Metu, defense lead USC to 61-48 Pac-12 tournament win over Oregon State

The third season of Chimezie Metu's college basketball career hasn't been easy.

The gravity-defying USC junior wore a #FREEDMELT T-shirt for postgame news conferences to support close friend and teammate De'Anthony Melton. Metu assailed the school on social media when it decided to hold Melton out for the rest of the season in connection with the bribery and corruption scandal that has rocked the sport.


Metu was suspended for a half-game after punching a Washington State player in the groin. And a report last month linked Metu to the scandal before USC cleared him a day later.

But those problems faded into the background Thursday as Metu dominated USC's 61-48 win over Oregon State in a Pac-12 Conference tournament quarterfinal at T-Mobile Arena.

"I just think being able to face adversity and still come out every day to practice and every day to games and just stay focused on what we have to do as a team," Metu said of the season-long challenges. "I don't think — not just myself, but everybody else on the team as well — we all handled that very well."

The frustration that has been apparent in Metu's body language on the court at times this season vanished against Oregon State. Instead, the forward showed why he's expected to be a first-round pick in this year's NBA draft.

He showed off sky hooks. Back-to-the-basket post moves. Dunks that left the basket shaking.

"We tried smaller guys to keep the ball out of his hands," Oregon State coach Wayne Tinkle said. "We tried bigger guys. ... He's a tough, tough player."

Metu finished with 22 points and 11 rebounds — his 11th double-double this season — but a page of statistics is a poor way to convey the way he can change games.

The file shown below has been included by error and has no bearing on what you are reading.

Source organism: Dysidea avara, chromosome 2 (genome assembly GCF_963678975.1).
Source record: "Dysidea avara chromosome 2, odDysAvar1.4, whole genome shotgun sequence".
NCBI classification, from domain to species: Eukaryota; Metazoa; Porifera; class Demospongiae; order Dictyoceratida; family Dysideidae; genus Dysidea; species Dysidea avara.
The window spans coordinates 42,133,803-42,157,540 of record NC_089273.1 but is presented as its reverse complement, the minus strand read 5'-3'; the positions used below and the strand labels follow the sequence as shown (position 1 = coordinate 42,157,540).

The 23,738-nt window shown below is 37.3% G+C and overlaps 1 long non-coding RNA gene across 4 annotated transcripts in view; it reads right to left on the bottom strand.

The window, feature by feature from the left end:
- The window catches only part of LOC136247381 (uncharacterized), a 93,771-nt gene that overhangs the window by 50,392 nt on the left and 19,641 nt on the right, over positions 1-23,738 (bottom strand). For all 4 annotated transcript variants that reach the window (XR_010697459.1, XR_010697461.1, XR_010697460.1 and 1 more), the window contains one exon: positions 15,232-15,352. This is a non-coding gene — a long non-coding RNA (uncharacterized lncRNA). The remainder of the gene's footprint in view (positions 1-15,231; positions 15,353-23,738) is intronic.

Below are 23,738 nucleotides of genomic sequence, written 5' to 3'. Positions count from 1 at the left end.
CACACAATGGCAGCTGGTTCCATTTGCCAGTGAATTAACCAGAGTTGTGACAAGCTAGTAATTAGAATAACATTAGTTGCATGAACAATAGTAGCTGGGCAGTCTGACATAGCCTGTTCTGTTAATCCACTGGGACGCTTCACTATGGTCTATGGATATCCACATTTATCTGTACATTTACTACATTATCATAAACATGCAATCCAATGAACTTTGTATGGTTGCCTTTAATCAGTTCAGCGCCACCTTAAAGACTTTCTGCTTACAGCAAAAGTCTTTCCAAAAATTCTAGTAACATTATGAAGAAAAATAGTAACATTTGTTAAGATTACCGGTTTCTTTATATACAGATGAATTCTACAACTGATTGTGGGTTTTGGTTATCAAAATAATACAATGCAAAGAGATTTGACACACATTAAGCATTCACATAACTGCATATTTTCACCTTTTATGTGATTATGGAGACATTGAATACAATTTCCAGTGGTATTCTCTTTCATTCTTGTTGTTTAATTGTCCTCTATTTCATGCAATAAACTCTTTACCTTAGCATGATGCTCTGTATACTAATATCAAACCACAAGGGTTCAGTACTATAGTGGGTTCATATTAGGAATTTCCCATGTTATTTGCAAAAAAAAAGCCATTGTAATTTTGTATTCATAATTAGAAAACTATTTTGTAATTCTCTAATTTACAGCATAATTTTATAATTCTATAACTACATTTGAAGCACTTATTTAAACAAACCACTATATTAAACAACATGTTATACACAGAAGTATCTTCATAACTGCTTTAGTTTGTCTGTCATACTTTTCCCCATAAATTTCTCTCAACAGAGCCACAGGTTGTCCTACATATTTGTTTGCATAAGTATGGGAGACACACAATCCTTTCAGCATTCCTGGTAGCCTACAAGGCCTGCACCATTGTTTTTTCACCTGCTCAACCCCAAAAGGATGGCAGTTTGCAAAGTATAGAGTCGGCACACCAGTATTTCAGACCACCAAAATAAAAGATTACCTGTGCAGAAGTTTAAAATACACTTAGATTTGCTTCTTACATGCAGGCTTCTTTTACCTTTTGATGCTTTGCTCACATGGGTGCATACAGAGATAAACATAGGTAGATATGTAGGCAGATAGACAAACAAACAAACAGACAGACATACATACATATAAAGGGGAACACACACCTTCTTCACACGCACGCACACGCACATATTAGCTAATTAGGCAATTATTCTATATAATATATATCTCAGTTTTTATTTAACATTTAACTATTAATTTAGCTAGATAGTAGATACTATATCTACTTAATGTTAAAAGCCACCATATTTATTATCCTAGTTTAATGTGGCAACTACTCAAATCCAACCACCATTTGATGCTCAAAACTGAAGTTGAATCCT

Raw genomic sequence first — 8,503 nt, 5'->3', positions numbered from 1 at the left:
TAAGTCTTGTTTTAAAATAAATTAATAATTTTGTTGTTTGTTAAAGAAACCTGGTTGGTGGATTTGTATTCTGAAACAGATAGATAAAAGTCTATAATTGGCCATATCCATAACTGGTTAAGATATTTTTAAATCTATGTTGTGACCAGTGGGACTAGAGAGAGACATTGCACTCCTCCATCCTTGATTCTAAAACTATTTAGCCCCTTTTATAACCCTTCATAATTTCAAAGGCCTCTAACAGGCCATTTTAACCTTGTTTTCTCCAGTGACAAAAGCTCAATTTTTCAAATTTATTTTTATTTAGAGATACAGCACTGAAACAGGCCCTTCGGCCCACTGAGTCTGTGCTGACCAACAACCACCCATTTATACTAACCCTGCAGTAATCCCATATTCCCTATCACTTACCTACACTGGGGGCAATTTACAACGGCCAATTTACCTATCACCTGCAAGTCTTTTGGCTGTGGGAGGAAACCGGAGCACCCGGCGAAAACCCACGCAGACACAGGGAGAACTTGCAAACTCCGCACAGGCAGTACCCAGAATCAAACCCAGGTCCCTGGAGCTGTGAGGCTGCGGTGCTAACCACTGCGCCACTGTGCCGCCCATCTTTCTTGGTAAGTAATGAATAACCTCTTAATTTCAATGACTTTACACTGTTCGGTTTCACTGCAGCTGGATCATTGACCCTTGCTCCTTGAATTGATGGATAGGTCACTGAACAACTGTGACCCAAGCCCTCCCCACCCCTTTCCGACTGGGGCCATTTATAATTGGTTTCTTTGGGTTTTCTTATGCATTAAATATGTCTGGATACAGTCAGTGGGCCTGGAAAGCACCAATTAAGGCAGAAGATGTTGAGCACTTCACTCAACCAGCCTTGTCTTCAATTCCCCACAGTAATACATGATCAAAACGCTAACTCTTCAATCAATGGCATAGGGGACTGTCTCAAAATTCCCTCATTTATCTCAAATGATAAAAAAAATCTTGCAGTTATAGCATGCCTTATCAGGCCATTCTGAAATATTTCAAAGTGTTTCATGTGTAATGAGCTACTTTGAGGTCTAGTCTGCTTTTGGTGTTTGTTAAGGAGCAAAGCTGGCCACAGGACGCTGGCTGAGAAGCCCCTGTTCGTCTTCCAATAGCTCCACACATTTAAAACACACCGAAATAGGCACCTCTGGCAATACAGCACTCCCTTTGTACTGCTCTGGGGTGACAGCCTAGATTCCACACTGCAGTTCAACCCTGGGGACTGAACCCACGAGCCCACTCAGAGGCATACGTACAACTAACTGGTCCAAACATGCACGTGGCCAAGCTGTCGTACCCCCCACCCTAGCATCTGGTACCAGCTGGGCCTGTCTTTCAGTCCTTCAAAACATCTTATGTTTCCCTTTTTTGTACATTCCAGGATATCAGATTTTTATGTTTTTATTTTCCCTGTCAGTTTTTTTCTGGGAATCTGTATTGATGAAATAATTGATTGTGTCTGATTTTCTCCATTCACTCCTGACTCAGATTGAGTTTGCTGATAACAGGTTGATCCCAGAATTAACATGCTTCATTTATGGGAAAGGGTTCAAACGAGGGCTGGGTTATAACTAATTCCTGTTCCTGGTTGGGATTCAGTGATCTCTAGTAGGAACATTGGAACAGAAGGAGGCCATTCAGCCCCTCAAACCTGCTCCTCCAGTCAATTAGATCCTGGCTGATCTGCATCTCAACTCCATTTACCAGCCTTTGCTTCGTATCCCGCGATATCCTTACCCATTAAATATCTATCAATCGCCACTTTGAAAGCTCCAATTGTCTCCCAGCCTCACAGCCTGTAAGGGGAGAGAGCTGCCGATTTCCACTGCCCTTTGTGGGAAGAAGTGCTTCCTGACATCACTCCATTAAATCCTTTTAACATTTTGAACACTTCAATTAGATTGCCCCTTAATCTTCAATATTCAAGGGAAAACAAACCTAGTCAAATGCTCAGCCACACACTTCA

Take the end of the first half. With a second or two remaining, Metu swatted a floating shot by Seth Berger into USC's bench. Metu — not known for hiding emotion — let out a long shout.

He has a knack for turning ordinary plays into demoralizing ones.

“I was picking my spots and my teammates were following me,” Metu said. “It was up to me to be aggressive.”

The rampage continued in the second half. On one possession, senior Jordan McLaughlin hurled the basketball three-quarters of the court, Metu snatched it in midair and slammed it down with two hands. He sprinted back up the court with a wide smile, then strutted to the USC bench after Oregon State called a timeout.

"We were just having fun," said McLaughlin, who added 13 points and steady play at point guard over 39 minutes. "That's what we talked about in the locker room. Go out there, play hard, play defense, have fun and play it like it's our last game."

Oregon State (16-16), which already lost twice to USC this season, shot a season-low 30.5% from the field during a miserable offensive performance. That’s largely due to a resurgent Trojans defense that has limited opponents to 42.9% shooting over the last 18 games.

And USC (22-10) managed to shut down Oregon State despite using only seven players, after redshirt sophomore Derryck Thornton sat out because of illness. He could return for Friday’s semifinal game against Oregon.


The semifinal game could go a long way in determining whether USC will receive a third consecutive berth to the NCAA tournament. Most projections have the Trojans on the bubble. Another win would be a significant boost to their tournament resume.

USC coach Andy Enfield didn’t want to discuss USC’s case for making the tournament, but made his view clear.

“We came in second in the Pac-12 this year,” he said. “Our RPI is in the low 30s. That’s enough said.”


Friday vs. Oregon, 8:30 p.m., T-Mobile Arena, Las Vegas. TV: FS1 — USC is 16-17 all-time at the Pac-12 tournament, including one win vacated because of NCAA sanctions.